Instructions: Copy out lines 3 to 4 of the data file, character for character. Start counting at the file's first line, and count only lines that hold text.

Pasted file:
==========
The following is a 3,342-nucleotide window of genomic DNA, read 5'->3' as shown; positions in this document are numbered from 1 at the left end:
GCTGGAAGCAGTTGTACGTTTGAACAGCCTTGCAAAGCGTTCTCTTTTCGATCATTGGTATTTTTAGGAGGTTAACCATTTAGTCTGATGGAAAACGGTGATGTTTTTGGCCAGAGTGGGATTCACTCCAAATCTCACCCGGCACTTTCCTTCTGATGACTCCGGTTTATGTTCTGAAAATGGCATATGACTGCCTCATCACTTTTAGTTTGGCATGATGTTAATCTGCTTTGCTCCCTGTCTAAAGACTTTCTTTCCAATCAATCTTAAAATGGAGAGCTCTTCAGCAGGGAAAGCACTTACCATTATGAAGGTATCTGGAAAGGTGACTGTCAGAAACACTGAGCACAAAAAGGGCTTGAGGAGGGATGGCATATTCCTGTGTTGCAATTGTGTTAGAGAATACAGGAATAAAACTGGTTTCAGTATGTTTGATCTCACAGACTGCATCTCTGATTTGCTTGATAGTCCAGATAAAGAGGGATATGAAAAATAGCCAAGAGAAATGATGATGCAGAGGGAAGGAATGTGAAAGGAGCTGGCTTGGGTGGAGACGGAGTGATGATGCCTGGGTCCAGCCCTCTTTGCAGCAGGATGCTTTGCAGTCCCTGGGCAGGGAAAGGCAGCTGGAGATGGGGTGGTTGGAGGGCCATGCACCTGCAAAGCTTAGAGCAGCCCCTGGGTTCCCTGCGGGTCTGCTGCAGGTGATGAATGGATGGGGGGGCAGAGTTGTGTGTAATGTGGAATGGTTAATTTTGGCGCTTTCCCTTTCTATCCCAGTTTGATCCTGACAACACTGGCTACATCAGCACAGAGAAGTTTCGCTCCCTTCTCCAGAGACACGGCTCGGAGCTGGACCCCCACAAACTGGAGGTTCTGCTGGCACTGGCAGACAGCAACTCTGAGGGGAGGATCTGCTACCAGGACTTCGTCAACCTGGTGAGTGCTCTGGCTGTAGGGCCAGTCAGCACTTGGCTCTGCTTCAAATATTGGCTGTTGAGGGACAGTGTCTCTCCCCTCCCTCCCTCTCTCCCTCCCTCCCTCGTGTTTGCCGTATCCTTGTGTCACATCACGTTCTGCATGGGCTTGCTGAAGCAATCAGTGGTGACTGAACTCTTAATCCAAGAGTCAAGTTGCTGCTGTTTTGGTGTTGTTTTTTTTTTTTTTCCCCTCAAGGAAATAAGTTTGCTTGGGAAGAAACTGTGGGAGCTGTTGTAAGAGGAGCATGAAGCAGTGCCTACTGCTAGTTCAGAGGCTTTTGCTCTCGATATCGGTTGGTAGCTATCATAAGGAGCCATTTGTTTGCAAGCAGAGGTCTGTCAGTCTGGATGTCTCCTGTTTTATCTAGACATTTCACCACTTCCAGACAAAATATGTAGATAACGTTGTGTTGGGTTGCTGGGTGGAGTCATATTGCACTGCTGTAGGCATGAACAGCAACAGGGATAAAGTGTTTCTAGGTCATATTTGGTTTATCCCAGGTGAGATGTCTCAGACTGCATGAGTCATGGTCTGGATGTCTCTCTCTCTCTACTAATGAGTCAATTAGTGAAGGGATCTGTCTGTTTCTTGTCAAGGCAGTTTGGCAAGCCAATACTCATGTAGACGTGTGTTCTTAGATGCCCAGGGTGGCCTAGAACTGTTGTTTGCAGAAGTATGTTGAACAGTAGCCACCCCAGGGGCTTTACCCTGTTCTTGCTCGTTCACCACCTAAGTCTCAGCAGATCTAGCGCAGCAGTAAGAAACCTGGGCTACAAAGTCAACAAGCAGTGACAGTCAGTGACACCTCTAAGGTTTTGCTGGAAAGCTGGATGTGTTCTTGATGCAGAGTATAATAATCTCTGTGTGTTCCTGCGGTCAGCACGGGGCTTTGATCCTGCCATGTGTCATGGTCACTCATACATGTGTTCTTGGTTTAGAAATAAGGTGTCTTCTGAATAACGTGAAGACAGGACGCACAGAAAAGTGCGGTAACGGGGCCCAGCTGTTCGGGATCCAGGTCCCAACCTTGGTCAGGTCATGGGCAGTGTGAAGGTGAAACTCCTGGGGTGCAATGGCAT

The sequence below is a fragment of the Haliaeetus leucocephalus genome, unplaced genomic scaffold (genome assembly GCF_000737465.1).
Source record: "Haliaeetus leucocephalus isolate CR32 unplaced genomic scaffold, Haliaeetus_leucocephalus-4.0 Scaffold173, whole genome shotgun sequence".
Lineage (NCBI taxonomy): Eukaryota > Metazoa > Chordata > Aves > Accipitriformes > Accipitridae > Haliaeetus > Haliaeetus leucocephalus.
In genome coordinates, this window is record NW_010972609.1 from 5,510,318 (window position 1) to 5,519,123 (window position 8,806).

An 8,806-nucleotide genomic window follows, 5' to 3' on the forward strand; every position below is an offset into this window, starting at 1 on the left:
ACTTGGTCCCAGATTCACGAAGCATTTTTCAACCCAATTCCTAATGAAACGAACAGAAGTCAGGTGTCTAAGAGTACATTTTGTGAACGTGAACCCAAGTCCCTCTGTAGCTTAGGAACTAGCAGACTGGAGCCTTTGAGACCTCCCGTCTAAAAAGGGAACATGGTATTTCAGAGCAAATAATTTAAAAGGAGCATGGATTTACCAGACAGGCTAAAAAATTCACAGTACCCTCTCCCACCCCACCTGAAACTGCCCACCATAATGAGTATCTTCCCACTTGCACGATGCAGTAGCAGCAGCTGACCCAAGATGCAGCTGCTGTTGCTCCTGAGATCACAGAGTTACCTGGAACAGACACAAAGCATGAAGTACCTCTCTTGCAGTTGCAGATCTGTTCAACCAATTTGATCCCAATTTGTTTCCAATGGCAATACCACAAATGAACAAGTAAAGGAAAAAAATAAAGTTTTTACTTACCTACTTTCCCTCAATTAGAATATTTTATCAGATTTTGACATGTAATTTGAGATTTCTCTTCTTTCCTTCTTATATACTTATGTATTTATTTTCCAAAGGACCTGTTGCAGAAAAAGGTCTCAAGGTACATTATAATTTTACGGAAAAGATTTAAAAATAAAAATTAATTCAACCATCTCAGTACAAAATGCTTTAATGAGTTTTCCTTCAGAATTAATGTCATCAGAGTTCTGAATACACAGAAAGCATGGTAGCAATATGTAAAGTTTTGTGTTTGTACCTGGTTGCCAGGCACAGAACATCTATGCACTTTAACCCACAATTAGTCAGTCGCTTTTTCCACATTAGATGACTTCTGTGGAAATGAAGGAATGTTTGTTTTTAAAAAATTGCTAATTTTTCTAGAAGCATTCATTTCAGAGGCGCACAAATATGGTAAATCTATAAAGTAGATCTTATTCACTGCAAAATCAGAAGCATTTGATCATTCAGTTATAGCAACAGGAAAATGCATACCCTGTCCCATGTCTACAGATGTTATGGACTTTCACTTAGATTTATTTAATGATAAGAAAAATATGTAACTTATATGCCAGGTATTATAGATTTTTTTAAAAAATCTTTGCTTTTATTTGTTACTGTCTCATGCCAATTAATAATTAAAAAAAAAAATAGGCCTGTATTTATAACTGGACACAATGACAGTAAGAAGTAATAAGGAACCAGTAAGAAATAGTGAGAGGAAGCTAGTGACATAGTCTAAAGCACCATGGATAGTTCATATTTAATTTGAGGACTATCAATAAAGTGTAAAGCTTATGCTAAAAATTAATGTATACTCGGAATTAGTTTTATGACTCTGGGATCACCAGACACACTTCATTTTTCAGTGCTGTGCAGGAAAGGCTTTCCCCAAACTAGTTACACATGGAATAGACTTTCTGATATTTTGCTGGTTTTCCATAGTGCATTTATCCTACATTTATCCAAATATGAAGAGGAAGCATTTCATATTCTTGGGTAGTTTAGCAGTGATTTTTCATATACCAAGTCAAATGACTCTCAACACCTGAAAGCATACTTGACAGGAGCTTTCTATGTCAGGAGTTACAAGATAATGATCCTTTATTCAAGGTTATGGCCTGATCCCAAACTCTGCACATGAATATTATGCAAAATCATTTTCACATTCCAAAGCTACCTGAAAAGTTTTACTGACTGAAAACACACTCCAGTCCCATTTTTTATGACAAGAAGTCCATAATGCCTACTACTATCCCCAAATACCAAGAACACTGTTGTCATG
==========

The sequence below is a fragment of the Haliaeetus leucocephalus genome, unplaced genomic scaffold (genome assembly GCF_000737465.1).
Source record: "Haliaeetus leucocephalus isolate CR32 unplaced genomic scaffold, Haliaeetus_leucocephalus-4.0 Scaffold173, whole genome shotgun sequence".